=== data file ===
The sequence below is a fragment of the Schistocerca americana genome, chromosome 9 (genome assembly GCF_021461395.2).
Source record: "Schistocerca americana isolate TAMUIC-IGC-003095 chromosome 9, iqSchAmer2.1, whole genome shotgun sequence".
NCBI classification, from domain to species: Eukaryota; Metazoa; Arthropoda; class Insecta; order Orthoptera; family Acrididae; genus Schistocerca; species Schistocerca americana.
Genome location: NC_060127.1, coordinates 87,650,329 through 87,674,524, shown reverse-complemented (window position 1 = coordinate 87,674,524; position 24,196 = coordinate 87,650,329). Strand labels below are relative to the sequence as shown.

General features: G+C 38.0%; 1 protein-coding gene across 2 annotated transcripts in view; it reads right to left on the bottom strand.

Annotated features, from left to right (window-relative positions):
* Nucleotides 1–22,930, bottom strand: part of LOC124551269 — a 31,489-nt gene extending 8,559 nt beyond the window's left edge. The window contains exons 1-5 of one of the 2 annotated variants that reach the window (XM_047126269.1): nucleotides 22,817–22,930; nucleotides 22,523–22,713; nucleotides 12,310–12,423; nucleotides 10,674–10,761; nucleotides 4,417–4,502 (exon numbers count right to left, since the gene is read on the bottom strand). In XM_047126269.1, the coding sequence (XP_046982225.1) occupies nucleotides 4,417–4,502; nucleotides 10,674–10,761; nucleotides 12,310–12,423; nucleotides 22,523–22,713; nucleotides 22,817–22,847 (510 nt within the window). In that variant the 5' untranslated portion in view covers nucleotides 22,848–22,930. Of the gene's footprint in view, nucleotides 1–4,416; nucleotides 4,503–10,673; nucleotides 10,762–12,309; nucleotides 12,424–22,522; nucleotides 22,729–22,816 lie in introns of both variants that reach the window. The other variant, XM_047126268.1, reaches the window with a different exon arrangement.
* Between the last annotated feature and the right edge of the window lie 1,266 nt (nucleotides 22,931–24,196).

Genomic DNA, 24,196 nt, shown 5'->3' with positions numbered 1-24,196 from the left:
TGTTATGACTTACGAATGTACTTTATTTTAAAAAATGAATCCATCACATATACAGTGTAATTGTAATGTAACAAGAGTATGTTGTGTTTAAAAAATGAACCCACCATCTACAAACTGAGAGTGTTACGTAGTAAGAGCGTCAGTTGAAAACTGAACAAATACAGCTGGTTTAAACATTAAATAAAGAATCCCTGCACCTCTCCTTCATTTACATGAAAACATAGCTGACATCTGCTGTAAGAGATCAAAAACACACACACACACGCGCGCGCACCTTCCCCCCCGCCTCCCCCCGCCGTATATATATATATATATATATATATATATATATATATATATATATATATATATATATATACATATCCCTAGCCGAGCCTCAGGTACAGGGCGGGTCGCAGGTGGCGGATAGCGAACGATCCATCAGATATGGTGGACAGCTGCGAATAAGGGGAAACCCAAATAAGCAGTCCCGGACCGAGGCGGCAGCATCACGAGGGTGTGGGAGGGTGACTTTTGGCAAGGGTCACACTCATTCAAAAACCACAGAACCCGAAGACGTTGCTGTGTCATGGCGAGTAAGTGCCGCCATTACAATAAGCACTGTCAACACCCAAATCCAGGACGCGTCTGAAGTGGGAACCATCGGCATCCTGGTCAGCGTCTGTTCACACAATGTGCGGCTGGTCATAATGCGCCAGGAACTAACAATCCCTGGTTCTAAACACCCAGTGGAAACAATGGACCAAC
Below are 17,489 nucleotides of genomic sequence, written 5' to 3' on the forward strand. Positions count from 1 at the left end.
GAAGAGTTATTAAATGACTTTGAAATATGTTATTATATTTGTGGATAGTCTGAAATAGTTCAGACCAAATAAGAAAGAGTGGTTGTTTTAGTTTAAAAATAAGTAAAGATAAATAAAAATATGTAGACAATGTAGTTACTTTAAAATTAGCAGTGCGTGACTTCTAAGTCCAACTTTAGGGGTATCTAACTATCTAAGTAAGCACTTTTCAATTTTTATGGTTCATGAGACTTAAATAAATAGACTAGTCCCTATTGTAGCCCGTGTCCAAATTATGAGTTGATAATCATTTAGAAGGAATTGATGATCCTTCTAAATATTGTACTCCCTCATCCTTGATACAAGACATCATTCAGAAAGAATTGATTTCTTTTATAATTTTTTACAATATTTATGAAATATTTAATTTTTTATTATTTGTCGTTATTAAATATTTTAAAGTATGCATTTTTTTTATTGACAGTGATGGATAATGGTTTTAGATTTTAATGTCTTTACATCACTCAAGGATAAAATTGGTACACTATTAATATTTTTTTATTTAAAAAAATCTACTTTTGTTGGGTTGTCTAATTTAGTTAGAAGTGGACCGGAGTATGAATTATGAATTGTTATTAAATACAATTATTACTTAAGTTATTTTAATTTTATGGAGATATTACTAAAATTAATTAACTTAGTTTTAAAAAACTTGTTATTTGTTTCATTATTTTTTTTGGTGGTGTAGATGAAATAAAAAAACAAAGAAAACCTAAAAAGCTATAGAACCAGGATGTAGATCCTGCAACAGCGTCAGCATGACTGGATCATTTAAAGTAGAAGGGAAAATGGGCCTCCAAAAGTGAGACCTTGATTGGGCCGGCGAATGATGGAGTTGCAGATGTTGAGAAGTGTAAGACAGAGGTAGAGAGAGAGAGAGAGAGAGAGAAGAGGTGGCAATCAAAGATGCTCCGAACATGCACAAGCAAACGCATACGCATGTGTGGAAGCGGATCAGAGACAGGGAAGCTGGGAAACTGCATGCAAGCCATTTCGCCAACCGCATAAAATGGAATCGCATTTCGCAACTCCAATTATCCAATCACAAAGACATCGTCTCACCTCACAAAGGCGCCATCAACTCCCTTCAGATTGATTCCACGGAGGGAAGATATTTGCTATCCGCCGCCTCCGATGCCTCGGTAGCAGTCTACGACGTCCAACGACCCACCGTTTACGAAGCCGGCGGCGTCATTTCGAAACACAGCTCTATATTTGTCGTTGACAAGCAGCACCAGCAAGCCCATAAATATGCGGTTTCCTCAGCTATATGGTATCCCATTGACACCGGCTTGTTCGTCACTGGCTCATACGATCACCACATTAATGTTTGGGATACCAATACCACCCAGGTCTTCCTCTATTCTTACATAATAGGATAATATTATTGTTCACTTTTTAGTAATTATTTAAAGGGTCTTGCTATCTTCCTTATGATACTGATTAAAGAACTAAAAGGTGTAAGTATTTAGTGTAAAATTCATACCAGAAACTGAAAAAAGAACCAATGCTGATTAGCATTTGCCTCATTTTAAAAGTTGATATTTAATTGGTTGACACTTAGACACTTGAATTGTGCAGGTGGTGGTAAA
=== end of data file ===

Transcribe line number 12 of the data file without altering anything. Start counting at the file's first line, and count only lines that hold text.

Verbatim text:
GAAGAGTTATTAAATGACTTTGAAATATGTTATTATATTTGTGGATAGTCTGAAATAGTTCAGACCAAATAAGAAAGAGTGGTTGTTTTAGTTTAAAAATAAGTAAAGATAAATAAAAATATGTAGACAATGTAGTTACTTTAAAATTAGCAGTGCGTGACTTCTAAGTCCAACTTTAGGGGTATCTAACTATCTAAGTAAGCACTTTTCAATTTTTATGGTTCATGAGACTTAAATAAATAGACTAGTCCCTATTGTAGCCCGTGTCCAAATTATGAGTTGATAATCATTTAGAAGGAATTGATGATCCTTCTAAATATTGTACTCCCTCATCCTTGATACAAGACATCATTCAGAAAGAATTGATTTCTTTTATAATTTTTTACAATATTTATGAAATATTTAATTTTTTATTATTTGTCGTTATTAAATATTTTAAAGTATGCATTTTTTTTATTGACAGTGATGGATAATGGTTTTAGATTTTAATGTCTTTACATCACTCAAGGATAAAATTGGTACACTATTAATATTTTTTTATTTAAAAAAATCTACTTTTGTTGGGTTGTCTAATTTAGTTAGAAGTGGACCGGAGTATGAATTATGAATTGTTATTAAATACAATTATTACTTAAGTTATTTTAATTTTATGGAGATATTACTAAAATTAATTAACTTAGTTTTAAAAAACTTGTTATTTGTTTCATTATTTTTTTTGGTGGTGTAGATGAAATAAAAAAACAAAGAAAACCTAAAAAGCTATAGAACCAGGATGTAGATCCTGCAACAGCGTCAGCATGACTGGATCATTTAAAGTAGAAGGGAAAATGGGCCTCCAAAAGTGAGACCTTGATTGGGCCGGCGAATGATGGAGTTGCAGATGTTGAGAAGTGTAAGACAGAGGTAGAGAGAGAGAGAGAGAGAGAGAAGAGGTGGCAATCAAAGATGCTCCGAACATGCACAAGCAAACGCATACGCATGTGTGGAAGCGGATCAGAGACAGGGAAGCTGGGAAACTGCATGCAAGCCATTTCGCCAACCGCATAAAATGGAATCGCATTTCGCAACTCCAATTATCCAATCACAAAGACATCGTCTCACCTCACAAAGGCGCCATCAACTCCCTTCAGATTGATTCCACGGAGGGAAGATATTTGCTATCCGCCGCCTCCGATGCCTCGGTAGCAGTCTACGACGTCCAACGACCCACCGTTTACGAAGCCGGCGGCGTCATTTCGAAACACAGCTCTATATTTGTCGTTGACAAGCAGCACCAGCAAGCCCATAAATATGCGGTTTCCTCAGCTATATGGTATCCCATTGACACCGGCTTGTTCGTCACTGGCTCATACGATCACCACATTAATGTTTGGGATACCAATACCACCCAGGTCTTCCTCTATTCTTACATAATAGGATAATATTATTGTTCACTTTTTAGTAATTATTTAAAGGGTCTTGCTATCTTCCTTATGATACTGATTAAAGAACTAAAAGGTGTAAGTATTTAGTGTAAAATTCATACCAGAAACTGAAAAAAGAACCAATGCTGATTAGCATTTGCCTCATTTTAAAAGTTGATATTTAATTGGTTGACACTTAGACACTTGAATTGTGCAGGTGGTGGTAAA